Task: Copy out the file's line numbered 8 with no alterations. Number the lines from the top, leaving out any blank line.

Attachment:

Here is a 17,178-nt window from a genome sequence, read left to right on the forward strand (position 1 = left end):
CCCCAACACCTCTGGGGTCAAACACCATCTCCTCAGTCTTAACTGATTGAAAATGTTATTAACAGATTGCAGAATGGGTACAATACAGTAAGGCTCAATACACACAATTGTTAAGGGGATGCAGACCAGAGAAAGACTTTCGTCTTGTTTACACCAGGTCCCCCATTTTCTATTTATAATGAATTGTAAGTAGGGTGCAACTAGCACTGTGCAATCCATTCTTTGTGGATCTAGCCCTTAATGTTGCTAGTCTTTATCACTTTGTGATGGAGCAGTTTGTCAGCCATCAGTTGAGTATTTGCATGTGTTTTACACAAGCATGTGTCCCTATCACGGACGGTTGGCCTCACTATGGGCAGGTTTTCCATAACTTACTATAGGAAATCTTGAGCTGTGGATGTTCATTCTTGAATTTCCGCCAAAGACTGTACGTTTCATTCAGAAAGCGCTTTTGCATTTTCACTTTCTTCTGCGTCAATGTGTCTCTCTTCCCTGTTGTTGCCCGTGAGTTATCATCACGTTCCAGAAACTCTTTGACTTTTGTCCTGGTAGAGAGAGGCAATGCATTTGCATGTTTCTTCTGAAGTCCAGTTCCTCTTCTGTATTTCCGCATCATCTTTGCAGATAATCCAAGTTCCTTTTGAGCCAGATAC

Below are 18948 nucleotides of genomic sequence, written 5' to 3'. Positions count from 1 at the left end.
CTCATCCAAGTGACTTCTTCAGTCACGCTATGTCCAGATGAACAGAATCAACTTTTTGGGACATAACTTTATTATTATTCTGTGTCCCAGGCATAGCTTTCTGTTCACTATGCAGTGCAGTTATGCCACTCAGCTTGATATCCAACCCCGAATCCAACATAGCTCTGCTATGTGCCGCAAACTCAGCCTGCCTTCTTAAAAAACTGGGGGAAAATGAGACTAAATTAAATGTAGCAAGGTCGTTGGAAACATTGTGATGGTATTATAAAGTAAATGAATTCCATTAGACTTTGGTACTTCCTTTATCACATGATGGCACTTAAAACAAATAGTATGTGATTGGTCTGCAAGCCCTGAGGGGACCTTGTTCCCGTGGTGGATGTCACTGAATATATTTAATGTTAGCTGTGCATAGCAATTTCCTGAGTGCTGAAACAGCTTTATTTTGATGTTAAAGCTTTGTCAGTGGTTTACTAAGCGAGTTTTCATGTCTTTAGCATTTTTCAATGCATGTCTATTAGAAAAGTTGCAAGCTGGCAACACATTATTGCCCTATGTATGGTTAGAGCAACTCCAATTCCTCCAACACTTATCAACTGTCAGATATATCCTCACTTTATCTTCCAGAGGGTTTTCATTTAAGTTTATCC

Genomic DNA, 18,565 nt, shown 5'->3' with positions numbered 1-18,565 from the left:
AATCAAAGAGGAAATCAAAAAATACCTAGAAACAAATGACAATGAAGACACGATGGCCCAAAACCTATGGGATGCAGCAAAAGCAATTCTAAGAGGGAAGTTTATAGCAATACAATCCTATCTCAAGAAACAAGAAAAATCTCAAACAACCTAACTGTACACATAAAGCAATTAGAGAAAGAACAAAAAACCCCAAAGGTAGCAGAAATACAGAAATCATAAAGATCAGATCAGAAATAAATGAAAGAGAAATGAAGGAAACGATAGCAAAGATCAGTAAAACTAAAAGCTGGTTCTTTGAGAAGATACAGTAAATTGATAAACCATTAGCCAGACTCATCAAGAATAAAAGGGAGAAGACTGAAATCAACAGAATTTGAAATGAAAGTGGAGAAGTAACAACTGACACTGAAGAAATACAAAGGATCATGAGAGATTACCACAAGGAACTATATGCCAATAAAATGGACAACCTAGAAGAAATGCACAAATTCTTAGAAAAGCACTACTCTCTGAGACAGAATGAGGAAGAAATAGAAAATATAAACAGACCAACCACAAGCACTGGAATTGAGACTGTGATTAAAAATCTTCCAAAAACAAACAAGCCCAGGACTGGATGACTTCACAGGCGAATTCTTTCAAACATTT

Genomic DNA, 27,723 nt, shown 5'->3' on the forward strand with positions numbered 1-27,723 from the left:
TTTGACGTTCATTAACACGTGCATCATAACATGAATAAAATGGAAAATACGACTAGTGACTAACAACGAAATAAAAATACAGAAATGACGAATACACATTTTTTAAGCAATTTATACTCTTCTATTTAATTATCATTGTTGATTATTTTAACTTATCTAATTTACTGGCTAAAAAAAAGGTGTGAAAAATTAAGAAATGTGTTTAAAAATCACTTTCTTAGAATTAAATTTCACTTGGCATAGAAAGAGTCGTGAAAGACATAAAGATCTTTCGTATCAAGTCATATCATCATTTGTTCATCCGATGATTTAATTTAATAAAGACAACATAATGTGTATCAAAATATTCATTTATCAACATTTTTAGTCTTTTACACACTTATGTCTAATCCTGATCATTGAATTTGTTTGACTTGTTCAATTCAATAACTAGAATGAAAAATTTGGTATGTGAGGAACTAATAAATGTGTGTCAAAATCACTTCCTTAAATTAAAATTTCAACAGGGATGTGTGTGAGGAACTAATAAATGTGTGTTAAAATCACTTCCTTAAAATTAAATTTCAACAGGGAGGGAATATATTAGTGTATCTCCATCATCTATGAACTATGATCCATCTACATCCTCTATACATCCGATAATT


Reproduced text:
TTTGACGTTCATTAACACGTGCATCATAACATGAATAAAATGGAAAATACGACTAGTGACTAACAACGAAATAAAAATACAGAAATGACGAATACACATTTTTTAAGCAATTTATACTCTTCTATTTAATTATCATTGTTGATTATTTTAACTTATCTAATTTACTGGCTAAAAAAAAGGTGTGAAAAATTAAGAAATGTGTTTAAAAATCACTTTCTTAGAATTAAATTTCACTTGGCATAGAAAGAGTCGTGAAAGACATAAAGATCTTTCGTATCAAGTCATATCATCATTTGTTCATCCGATGATTTAATTTAATAAAGACAACATAATGTGTATCAAAATATTCATTTATCAACATTTTTAGTCTTTTACACACTTATGTCTAATCCTGATCATTGAATTTGTTTGACTTGTTCAATTCAATAACTAGAATGAAAAATTTGGTATGTGAGGAACTAATAAATGTGTGTCAAAATCACTTCCTTAAATTAAAATTTCAACAGGGATGTGTGTGAGGAACTAATAAATGTGTGTTAAAATCACTTCCTTAAAATTAAATTTCAACAGGGAGGGAATATATTAGTGTATCTCCATCATCTATGAACTATGATCCATCTACATCCTCTATACATCCGATAATT